Philip Tompkins’ Organizational Communicatin ImperativesINTRODUCTIONIn the book Organizational Communication Imperatives, by Philip K. Tompkins, we are introduced to a chapter that deals with an organization that isheld under high prestige by not only those who are employed by it, but by acountry as well. This American organization is NASA, (National AeronauticalSpace Administration), and although a very prestigious place to work, it is notfree of its share of wrongdoing and counter productive ways. Ten years ago(1986), NASA was faced with its biggest catastrophe, The Challenger Explosion. This preventable event , which claimed the life of a crew of seven, left manyquestioning the ability of communication throughout NASA.
The idea that acrucial element of the space shuttle, O-Rings, would pass inspection, althoughmany scientists doubted the success of these, would be the ultimate cause of thecrew’s demise shortly after lift off. It seems these scientists’ doubts wereoverlooked by a higher authority who gave the go ahead knowing the risk atstake. The United States Army, well known for its maintaining of order andconduct, has fallen into a most peculiar and shameful predicament due to lack ofcommunication. The New York Times brought its readers to the attention that allwas not right in the military. An organization that shares a similar prestigeto that of NASA, an organization who has exemplified its leadership time andtime again by becoming a force, so powerful, that it is sometimes considered topolice the world, has fallen into a sex abuse scandal.
It seems that severalwomen have come forward to proclaim their mistreatment from various acts rangingfrom rape to verbal harassment instilled upon them by members of the military. These women feel, had there been a genuine form of organizational communication,the study of sending and receiving messages, they would not have fell victims’to such hideous crimes. Senator Barbara Boxer stated (New York Times 11/96)that the complaints made by the women who came forward immediately were lostsomewhere along the line in an attempt to reach a higher authority, signifying aneed for some type of restructure. STRENGTHSIn the minds of many people today the United States Army Is consideredto have one of the best structured organizational communication networks. Thisis based upon the specified code of conduct that the Army is underlyingly ruledby. This is upheld by the specific chain of command which is easilydistinguished by rank and uniform.
Strict punishment is carried out upon thosewho violate rules and conduct, commonly accepted by this organization. Theauthority figures, in the Army, set tasks, and relay a common purpose to allsubordinates down to the lowest level in the organization. They also overseethat actions and conduct are carried out in line with the organization ideology. Luckily for NASA, during Werner Von Braun’s tenure at the helm, therewere many strengths in this company’s organizational communication structure.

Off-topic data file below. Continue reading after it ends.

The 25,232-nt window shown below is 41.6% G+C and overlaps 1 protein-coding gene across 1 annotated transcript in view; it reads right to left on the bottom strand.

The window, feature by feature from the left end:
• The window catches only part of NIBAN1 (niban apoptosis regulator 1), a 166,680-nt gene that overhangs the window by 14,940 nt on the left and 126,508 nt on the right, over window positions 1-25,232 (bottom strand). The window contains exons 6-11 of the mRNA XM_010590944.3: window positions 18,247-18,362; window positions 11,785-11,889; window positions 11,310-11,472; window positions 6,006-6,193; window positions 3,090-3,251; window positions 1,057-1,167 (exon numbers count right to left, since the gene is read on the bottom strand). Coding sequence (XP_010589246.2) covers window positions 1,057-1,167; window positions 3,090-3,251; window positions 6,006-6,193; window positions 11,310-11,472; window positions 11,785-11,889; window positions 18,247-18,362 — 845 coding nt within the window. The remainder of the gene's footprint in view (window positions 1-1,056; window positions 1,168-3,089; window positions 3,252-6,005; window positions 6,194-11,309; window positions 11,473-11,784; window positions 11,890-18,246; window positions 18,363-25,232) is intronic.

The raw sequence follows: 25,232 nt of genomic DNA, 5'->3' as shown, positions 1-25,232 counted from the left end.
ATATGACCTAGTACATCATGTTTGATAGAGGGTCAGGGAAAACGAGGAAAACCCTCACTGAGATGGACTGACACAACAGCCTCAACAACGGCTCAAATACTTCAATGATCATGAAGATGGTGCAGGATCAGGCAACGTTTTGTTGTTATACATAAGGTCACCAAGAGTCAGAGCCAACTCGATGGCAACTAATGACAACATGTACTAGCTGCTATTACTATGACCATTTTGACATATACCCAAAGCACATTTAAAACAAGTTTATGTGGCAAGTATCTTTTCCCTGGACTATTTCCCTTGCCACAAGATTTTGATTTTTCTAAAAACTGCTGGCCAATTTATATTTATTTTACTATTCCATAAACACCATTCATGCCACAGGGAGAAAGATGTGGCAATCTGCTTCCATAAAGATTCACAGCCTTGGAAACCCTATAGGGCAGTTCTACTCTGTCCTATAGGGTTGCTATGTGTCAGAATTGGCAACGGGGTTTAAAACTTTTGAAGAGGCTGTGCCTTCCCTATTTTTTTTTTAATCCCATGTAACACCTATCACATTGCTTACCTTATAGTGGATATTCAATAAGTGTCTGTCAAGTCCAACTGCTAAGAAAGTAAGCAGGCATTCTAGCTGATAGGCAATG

Amore than adequate system of communication was established and overseen by VonBraun that centered upon the theory of upward communication. This theory wasdesigned around the principle, that workers closest to the problem had a large”hand in” the decision making. The term, penetration, was key for thisorganizations checks and balances. It established extensive contact betweencontractors and NASA officials at the Marshall Space Flight Center. Von Braun’ssystem of the “Monday Notes,” kept communication between each level of thisorganization at an informed stature This was a two-way direct form ofcommunication where feedback was present in both parties. The high level ofredundancy in this organization can be attributed to the success of the MondayNotes in the communication process.
NASA’s lateral function kept different labsup to date upon each other, and its workers possessed a “willingness to serve,”a principle where workers had the necessary skills and training to perform theirjobs. WEAKNESSESBelieve it or not, the Army, as strong as it may appear, containsseveral weaknesses to coincide with its strengths. This can be attributed tothe Army’s system of downward communication. This system is based upon thegiving and taking of orders, with an understanding that no questions shall beasked of authority. The lack of checks and balances in the Army leads toenormous amounts of discretion held by any officer with a considerable amount ofpower and prestige.
This can sometimes lead to hostility and moral masochism,the act of abuse and overextension of power towards subordinates. Feelings ofpersecution, fear, and intimidation of superiors are